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Toyota admits deceiving consumers; $1.2-billion penalty is record

Carmaker says it misled consumers and regulators about two defects that caused sudden-acceleration incidents. 'Toyota put sales over safety, and profit over principle,' FBI says.

March 19, 2014|By Jerry Hirsch

In a landmark settlement of criminal charges, Toyota Motor Corp. admitted deceiving regulators about deadly safety defects and agreed to pay $1.2 billion, the largest penalty ever imposed on an automaker.

In the unprecedented deal with the U.S. Justice Department, the world's largest automaker admitted it misled consumers about two defects that caused unintended sudden-acceleration incidents — sticking gas pedals and floor mats trapping the pedals.

“Toyota put sales over safety, and profit over principle,” said George Venizelos, assistant director of the FBI. “The disregard Toyota had for the safety of the public was outrageous. Not only did Toyota fail to recall cars with problem parts, they continued to manufacture new cars with the same parts they knew were deadly.”

The agreement underscores a new era of aggressive crackdowns on automakers accused of covering up safety concerns, with criminal charges as the primary deterrent. As prosecutors embark on a new criminal inquiry into delayed recalls by General Motors, the Toyota settlement hands safety advocates two hard-won victories — unlimited criminal and civil penalties.

The criminal investigation resulted in a fine that's 35 times the maximum penalty that the National Highway Traffic Safety Administration can levy against an automaker.

“That will change their behavior far more than a civil penalty ever will,” said Clarence Ditlow, executive director for the Center for Auto Safety. “It is a game changer.”

Prosecutors also forced Toyota into a rare agreement not to claim the settlement as a tax-deductible expense. That will save taxpayers an estimated $420 million, according to the U.S. Public Interest Research Group.

Federal officials said the settlement proceeds will go into a general “asset forfeiture” fund at the Justice Department and that people who believe they were hurt by Toyota's actions could apply for compensation.

The settlement brings Toyota's tab for the sudden-acceleration ordeal to about $5 billion in fines, settlements, repair costs and lost sales. To be sure, Toyota can afford to pay: The automaker is expected to announce a profit of nearly $19 billion for the fiscal year ending March 31.

Toyota was formally charged with one count of wire fraud, which will be dismissed after three years if the automaker abides by the settlement terms. Prosecutors typically charge wire fraud in cases in which they suspect the use of phones, email and other electronic communications for criminal purposes.

“Entering this agreement, while difficult, is a major step toward putting this unfortunate chapter behind us,” said Christopher P. Reynolds, chief legal officer of Toyota Motor North America. “In the more than four years since these recalls, we have gone back to basics at Toyota to put our customers first.”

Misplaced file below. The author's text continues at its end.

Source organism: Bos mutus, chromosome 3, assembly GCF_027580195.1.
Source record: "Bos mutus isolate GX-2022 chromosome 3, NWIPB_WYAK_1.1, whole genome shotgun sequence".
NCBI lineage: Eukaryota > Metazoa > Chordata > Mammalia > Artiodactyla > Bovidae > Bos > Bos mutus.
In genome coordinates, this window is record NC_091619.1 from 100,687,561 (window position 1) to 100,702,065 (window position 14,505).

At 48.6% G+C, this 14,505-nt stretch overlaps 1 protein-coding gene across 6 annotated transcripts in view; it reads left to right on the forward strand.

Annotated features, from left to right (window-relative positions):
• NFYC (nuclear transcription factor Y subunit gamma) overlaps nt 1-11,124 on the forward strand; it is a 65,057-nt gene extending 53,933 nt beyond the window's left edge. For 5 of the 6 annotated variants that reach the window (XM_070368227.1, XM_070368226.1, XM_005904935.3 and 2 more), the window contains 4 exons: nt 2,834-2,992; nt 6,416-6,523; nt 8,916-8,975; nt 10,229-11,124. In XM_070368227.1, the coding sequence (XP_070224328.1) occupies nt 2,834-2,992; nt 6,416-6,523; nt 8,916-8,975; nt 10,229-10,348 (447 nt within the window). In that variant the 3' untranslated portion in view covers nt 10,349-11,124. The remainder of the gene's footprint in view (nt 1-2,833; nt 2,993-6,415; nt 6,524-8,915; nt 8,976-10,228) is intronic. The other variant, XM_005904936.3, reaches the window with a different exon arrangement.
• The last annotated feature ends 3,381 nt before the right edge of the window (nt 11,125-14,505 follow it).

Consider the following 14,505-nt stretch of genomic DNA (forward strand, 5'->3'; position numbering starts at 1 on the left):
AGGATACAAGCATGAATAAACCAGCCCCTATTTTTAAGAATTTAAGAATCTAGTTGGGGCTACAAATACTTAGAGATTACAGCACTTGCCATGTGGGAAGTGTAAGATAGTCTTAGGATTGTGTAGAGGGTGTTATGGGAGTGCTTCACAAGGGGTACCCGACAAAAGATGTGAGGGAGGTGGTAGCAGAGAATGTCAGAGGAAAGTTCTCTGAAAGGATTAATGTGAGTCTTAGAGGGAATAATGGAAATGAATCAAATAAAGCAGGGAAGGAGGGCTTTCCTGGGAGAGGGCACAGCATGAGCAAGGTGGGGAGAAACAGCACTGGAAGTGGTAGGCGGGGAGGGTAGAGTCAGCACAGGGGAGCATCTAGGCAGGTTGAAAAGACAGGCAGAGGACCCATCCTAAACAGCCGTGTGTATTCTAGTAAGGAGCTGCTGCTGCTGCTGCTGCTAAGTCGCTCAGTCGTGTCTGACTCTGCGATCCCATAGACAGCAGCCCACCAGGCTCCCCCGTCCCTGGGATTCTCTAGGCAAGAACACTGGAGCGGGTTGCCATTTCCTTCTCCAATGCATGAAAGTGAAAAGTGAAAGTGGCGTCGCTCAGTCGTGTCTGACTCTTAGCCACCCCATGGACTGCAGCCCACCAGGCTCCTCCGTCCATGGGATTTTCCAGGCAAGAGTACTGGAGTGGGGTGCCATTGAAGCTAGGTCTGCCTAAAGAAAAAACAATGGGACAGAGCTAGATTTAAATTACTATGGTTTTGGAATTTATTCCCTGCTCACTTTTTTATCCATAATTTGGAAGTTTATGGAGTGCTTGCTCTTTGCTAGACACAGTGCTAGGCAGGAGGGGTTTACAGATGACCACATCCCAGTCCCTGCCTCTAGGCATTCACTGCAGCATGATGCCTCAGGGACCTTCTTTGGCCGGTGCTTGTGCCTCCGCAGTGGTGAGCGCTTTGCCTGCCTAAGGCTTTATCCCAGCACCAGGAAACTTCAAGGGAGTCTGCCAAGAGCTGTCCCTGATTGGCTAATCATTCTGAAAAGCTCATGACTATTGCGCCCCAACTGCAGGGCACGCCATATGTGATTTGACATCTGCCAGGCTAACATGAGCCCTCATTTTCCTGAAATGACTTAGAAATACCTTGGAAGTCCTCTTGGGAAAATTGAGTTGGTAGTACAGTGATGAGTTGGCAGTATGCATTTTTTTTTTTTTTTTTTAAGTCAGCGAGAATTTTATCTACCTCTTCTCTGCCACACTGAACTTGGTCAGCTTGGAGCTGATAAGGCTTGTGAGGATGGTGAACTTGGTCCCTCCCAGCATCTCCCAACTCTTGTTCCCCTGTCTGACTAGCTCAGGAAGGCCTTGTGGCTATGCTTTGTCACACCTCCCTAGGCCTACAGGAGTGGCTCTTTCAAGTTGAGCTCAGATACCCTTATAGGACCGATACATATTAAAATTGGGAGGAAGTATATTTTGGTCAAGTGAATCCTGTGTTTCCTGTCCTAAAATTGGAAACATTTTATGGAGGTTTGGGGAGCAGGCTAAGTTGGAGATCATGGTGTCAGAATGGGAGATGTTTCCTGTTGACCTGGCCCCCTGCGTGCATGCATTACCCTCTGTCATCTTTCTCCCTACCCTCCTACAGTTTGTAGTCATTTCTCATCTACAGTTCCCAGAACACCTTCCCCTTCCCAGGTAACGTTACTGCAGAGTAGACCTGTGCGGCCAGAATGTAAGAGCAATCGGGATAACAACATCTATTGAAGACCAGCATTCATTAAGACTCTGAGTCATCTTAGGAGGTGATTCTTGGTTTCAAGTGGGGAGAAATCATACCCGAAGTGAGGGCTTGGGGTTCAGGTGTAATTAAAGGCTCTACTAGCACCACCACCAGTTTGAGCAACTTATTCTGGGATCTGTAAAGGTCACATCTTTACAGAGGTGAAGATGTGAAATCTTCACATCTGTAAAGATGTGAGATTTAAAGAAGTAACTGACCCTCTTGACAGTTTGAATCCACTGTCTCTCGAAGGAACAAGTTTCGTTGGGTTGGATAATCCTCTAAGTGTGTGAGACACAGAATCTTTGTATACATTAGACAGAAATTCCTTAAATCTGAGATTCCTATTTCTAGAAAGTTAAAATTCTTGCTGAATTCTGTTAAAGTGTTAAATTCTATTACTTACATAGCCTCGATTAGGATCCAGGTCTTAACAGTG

Reynolds said the automaker has improved quality control by responding more quickly to customer concerns and giving more autonomy to regional managers.

Toyota's lengthy history of sudden acceleration was the subject of a series of Los Angeles Times articles in 2009, after a horrific crash outside San Diego that took the life of an off-duty California Highway Patrol officer and his family.

The Times reports examined the long history of sudden acceleration in Toyota vehicles and the growth of the problem after the automaker moved to electronic throttle systems.

Toyota, which has blamed the problem on mechanical rather than electronic issues, said the acceleration issues are responsible for five documented deaths. But the Center for Auto Safety estimates that the problem has caused hundreds of fatalities and injuries.

Prosecutors said Toyota executed a “campaign of disinformation” to fool regulators and consumers about the depth of the safety problems.

Toyota “cared more about savings than safety, because it cared more about its own brand and bottom line than the truth,” U.S. Atty. Preet Bharara said.

As far back as 2007, Toyota knew that its gas pedals could become stuck under floor mats and had internal reports that identified design problems, prosecutors said. But Toyota resisted recall suggestions, instead negotiating with the National Highway Traffic Safety Administration to call back only a limited number of extra-thick all-weather floor mats rather than actual vehicles.

“Toyota was positively jubilant about that result, noting in an internal email that it had saved ‘$100 million plus in unnecessary costs,'” Bharara said.

That agreement paved the way for the 100-mph crash of the Toyota-built Lexus ES that killed the Highway Patrol officer and his family, Bharara said. Investigators believe the sedan went out of control after a floor mat jammed the gas pedal in the open position, but the car was too badly damaged to know for sure.

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